First comes love, then comes marriage, then, in about seven years, comes a messy divorce. The likelihood of breaking up -- nearly half of all marriages don't last -- is bringing increasing prominence to the premarital agreement, where the couple decides before they've wed exactly what will belong to who after they're not.

A second marriage used to be called the triumph of hope over experience. A premarital agreement is exactly the opposite. You forget that you're in love and want to spend the rest of your life waking up next to this person. Instead, you take a hardnosed attitude and cut the best deal you can. It's sort of like divorce, although you're not even married yet.

"It's simple. Since time immemorial, when people have decided to get married, they have always talked over things and tacitly agreed on them," says Joan Wikstrom, a Northern Virginia private counselor and a part-time professor of personnel management at Catholic University.

"An informal prenuptial agreement is just going a step beyond -- and to write it down and have it legalized, witnessed and all the rest of it, is a step beyond that ... It comes under look before you leap, and is a really good way of ensuring extensive ongoing communication."

Since these agreements are generally private matters among the spouses and their respective lawyers, they are not filed with the local courthouse. As a result, it's hard to say exactly how many newlyweds are using them -- but the count is definitely up. Most experts believe the percentage of weddings that come with some form of contract has risen in the past decade from under 1 percent to between 2 and 3 percent.

"It's something that will increase. In a number of different situations, it makes sense," says James McConville, a D.C. family probate and general litigation lawyer. "It used to be something done only when there was a lot of money. Now there doesn't have to be a huge sum, but a need to take care of children from a previous marriage."

And, since these contracts are also a seasonal phenomenon, they're reaching a peak right now.

"Come May and June, the phone rings off the hook," says Marna Tucker of the D.C. law firm of Klores, Feldesman and Tucker. "That's when most prenuptial agreements certainly get signed -- even if they're negotiated earlier."

A typical contract used by a previously divorced couple might run something like this: She's 38, he's 40. Each has a small savings account, a pension plan and children from a previous marriage. He sells his old house, and puts up $80,000 of the down-payment on the new mansion. She forks over $25,000 of her own for the house. They agree that on their deaths or the death of their marriage, that proportion will be recognized. So they call the lawyers and put it in writing.

This is especially likely to happen if one or both spouses had a protracted or expensive divorce the first time. "To somebody who spent $20,000 litigating a divorce," says Tucker, "it's well worth it to spend $1,000 for a prenuptial agreement the next time around."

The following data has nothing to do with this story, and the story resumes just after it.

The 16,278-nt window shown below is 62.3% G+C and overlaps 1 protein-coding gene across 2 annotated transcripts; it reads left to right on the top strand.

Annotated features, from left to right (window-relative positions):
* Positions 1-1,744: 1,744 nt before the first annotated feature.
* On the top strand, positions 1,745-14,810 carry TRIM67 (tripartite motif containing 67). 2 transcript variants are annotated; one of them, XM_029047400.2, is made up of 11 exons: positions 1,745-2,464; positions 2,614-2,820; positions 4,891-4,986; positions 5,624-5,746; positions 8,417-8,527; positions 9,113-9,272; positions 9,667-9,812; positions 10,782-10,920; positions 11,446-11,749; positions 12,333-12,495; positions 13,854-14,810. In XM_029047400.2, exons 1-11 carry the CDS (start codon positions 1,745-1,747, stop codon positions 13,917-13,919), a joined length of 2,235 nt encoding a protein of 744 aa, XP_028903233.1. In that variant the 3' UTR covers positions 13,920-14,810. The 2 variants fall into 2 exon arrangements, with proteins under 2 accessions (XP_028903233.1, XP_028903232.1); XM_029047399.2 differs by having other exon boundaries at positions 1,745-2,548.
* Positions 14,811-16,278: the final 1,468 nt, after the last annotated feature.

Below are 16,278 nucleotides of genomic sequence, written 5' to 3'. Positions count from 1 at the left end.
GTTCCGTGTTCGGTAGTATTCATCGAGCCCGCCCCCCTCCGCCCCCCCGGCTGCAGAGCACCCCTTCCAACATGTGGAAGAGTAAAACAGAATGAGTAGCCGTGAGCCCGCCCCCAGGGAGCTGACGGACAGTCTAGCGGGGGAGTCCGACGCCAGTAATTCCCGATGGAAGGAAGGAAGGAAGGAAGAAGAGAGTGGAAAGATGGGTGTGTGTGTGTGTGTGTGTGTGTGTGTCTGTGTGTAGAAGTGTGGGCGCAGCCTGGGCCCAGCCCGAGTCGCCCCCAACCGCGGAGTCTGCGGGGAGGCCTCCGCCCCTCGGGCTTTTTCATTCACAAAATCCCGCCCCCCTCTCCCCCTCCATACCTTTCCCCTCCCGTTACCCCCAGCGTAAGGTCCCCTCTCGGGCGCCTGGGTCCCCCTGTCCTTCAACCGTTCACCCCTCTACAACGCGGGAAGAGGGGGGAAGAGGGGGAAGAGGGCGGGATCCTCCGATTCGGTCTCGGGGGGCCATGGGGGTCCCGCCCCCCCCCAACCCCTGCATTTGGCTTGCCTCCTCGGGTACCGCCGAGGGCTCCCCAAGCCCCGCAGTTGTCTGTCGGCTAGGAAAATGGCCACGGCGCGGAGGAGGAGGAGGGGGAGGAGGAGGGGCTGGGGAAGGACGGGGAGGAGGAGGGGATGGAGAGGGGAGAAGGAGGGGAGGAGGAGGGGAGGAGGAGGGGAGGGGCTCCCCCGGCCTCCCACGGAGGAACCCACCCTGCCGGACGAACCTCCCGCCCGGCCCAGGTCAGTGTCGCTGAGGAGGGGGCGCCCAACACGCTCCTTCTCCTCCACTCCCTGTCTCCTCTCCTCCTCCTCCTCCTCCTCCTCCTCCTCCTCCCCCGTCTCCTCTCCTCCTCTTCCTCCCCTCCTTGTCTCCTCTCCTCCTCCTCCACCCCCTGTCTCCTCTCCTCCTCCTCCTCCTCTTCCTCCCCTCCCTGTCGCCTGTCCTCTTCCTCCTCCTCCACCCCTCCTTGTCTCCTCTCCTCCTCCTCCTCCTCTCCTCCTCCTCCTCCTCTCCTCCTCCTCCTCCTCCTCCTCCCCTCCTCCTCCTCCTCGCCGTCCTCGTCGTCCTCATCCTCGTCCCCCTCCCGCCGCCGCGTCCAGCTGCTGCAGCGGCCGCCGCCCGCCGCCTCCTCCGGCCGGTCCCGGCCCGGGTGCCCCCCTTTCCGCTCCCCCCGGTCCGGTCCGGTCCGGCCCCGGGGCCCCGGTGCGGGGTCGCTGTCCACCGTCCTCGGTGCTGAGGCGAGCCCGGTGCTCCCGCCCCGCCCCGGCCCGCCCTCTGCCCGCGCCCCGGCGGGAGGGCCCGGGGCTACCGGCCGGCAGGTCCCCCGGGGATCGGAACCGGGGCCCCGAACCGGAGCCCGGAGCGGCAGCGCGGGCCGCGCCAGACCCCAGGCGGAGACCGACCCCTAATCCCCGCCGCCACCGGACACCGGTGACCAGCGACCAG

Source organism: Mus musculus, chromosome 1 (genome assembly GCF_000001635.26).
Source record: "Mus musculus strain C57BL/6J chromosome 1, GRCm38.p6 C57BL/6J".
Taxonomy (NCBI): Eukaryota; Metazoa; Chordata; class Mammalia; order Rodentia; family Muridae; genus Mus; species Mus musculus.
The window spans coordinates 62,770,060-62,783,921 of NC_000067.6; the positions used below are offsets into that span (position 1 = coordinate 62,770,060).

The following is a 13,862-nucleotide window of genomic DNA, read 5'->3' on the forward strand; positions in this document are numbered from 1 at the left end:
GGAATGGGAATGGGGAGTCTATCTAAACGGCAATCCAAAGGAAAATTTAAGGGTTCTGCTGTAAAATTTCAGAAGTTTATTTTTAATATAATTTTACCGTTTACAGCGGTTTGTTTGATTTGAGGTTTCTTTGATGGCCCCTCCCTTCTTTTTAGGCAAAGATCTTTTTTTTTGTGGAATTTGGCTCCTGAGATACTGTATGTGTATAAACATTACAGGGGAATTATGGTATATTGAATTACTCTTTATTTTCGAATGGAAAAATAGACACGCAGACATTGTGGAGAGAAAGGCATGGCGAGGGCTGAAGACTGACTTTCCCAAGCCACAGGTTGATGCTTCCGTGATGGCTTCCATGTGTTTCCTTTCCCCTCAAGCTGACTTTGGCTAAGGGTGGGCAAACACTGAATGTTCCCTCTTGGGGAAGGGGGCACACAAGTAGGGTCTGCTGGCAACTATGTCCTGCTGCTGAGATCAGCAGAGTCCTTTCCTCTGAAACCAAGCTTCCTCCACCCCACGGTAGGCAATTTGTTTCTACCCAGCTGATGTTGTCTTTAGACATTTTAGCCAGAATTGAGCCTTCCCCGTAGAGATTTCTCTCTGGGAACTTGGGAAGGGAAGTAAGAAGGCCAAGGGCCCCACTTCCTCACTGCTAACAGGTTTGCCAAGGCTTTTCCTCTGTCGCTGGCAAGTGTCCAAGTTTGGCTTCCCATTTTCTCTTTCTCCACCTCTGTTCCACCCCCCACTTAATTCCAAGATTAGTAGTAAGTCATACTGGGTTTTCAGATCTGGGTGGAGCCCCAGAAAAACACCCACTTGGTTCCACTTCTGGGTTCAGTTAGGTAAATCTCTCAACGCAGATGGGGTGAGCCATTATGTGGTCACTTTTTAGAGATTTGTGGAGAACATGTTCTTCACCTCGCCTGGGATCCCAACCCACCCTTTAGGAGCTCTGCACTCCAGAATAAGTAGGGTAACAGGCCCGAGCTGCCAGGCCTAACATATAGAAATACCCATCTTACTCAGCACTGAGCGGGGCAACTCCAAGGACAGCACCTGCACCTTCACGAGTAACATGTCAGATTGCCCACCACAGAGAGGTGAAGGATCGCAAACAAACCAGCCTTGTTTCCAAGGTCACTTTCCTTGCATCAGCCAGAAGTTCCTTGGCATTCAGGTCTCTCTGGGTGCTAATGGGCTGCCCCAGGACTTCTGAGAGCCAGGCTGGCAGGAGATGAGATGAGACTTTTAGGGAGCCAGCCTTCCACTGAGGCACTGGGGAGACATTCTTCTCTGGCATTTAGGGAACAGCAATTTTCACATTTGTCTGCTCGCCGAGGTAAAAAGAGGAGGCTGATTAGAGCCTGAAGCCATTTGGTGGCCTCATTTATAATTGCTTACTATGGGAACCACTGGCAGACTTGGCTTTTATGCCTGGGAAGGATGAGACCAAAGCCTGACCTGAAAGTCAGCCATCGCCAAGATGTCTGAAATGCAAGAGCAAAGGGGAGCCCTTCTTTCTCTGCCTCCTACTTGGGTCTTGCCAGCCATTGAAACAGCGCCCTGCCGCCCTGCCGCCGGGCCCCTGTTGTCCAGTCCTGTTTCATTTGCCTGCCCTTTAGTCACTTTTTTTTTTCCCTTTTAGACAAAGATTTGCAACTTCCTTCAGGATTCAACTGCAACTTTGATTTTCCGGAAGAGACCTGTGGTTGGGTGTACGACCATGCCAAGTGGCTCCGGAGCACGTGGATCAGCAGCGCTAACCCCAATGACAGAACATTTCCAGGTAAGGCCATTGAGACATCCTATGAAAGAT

Not everyone agrees. If someone gives you a box of chocolates, you're probably going to eat them -- no matter how fattening or sugary they are. Likewise with a premarital contract, say the cynics: they tend to be a self-fulfilling prophecy. If you want one, subconsciously you must know you're going to use it.

Nonsense, says Joseph Zwack, a Dubuque, Iowa, lawyer who wrote Premarital Agreements (Harper & Row, $7.95). "A talk about finances is kind of like a parent's talk to their children about the birds and the bees. You might as well face up to it, get it over with and go on to other things.

"The man should not feel that he's going to be bothering the pretty little lady's head about finances. And the woman shouldn't feel that her husband's ego is too sensitive to talk about money. I've found people who put off the financial talk before remarriages are doomed to have a lot of financial talks and arguments afterwards."

Aside from the once-burned, premarital agreements are also increasingly used by two other groups:

Couples marrying for the first time in their mid- to late-thirties, and who already have sizable estates powered by a dozen years of earning.

Widows and widowers. "They're living longer, and are financially independent. Parents used to live with their children when their spouse died. Now they want companionship of the opposite sex, and they don't want their finances entangled," says Zwack.

With older couples, the contract is often in the form of a "complete mutual release" contract, where each spouse gives up all rights to the other's assets. For younger people, the agreement is often much more complex -- as is the negotiating.

A lawyer will try to protect his client's interests by telling him dire things the other spouse could possibly do, says attorney Tucker. "And yet when you tell them these things, you're talking about the person they love and want to marry.